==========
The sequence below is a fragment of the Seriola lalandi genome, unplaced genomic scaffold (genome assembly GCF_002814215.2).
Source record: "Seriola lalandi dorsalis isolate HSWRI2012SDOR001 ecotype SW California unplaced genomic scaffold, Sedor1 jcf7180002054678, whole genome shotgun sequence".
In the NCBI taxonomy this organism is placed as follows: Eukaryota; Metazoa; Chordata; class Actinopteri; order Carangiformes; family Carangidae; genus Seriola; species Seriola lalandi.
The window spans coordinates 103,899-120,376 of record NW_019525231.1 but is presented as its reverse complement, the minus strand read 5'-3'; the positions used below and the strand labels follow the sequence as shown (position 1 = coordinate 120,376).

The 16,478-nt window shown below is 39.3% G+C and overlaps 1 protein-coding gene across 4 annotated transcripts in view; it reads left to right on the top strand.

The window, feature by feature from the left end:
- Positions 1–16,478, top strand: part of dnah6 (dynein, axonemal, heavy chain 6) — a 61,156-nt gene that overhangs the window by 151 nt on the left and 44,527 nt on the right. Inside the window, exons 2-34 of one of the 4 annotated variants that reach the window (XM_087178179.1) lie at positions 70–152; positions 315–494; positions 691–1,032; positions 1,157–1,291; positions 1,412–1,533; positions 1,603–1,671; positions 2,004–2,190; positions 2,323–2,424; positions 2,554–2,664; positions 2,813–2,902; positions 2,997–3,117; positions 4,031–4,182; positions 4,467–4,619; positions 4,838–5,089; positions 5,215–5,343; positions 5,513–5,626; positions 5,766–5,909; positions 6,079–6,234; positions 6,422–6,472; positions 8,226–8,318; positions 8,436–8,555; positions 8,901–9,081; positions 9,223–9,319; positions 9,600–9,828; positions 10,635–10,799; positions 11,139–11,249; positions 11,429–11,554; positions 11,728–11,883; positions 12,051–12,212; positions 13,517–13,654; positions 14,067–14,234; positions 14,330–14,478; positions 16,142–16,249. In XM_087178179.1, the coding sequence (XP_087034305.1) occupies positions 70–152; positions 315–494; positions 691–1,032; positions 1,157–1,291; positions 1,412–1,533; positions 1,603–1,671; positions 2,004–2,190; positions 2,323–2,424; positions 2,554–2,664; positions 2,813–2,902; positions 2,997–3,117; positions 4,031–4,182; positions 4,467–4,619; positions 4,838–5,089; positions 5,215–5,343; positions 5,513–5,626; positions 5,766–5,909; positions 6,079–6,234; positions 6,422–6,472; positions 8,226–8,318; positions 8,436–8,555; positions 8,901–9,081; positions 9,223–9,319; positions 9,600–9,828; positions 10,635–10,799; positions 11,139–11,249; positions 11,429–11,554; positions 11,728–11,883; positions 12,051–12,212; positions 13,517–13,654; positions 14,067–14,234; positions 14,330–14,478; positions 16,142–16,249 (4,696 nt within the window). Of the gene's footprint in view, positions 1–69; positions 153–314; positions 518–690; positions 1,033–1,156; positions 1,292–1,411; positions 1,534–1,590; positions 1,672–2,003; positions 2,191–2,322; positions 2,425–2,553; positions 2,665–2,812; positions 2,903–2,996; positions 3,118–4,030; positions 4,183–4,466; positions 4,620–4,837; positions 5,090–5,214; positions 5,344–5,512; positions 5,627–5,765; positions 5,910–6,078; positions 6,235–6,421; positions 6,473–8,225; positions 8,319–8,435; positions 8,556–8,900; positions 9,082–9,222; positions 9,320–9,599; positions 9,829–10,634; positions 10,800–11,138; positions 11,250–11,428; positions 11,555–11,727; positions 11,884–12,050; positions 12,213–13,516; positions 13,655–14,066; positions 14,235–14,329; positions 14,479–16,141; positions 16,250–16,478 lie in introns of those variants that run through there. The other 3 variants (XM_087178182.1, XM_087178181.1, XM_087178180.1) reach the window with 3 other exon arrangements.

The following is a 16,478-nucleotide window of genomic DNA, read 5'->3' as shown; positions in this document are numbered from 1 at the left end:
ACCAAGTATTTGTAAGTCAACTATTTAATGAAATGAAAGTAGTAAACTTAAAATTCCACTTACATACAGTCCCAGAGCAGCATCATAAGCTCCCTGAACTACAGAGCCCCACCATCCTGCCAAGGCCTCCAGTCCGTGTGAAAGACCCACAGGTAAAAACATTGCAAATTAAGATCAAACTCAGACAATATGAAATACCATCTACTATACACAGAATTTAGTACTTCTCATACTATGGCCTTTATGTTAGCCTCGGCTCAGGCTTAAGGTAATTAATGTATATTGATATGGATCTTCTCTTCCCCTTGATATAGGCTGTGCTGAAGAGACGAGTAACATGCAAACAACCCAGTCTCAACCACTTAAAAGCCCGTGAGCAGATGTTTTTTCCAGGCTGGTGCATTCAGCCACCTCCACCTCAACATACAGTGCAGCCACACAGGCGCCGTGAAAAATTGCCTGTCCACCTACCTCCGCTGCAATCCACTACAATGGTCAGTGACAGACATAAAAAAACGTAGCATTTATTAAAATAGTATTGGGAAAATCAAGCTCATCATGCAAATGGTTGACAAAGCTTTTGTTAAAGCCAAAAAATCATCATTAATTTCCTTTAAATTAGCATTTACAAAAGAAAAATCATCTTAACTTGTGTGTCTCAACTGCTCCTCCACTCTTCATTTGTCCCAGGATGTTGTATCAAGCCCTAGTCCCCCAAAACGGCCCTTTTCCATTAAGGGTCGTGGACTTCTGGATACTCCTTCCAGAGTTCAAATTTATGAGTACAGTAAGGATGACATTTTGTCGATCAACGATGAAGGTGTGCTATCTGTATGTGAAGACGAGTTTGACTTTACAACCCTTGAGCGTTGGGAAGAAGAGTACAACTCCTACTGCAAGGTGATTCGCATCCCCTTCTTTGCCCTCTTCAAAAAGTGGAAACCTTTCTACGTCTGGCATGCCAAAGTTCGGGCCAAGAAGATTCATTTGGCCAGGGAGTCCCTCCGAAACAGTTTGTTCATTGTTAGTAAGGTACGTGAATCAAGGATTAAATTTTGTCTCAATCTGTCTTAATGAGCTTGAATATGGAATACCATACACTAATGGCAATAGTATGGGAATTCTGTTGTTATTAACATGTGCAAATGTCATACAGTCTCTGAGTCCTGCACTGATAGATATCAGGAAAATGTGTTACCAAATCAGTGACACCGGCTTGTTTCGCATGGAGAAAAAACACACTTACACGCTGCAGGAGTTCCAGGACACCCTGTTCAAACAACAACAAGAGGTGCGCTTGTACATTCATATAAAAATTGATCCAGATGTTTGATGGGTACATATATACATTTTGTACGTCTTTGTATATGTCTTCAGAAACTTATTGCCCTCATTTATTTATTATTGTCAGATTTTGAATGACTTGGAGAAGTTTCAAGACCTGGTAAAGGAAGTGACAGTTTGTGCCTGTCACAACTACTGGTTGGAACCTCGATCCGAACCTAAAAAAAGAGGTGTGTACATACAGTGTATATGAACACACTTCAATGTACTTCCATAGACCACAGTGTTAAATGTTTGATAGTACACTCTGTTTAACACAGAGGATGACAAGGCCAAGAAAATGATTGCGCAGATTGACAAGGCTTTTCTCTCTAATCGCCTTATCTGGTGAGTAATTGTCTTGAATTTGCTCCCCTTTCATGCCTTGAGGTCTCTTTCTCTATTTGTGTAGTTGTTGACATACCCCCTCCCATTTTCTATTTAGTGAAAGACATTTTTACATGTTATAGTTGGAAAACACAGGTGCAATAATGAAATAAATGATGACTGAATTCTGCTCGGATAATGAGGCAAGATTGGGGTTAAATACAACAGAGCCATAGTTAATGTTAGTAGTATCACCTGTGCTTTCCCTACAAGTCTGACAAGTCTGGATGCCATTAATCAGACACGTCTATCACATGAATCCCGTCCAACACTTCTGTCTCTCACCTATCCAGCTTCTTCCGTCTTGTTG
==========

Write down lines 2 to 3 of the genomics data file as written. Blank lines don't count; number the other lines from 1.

Source record: "Seriola lalandi dorsalis isolate HSWRI2012SDOR001 ecotype SW California unplaced genomic scaffold, Sedor1 jcf7180002054678, whole genome shotgun sequence".
In the NCBI taxonomy this organism is placed as follows: Eukaryota; Metazoa; Chordata; class Actinopteri; order Carangiformes; family Carangidae; genus Seriola; species Seriola lalandi.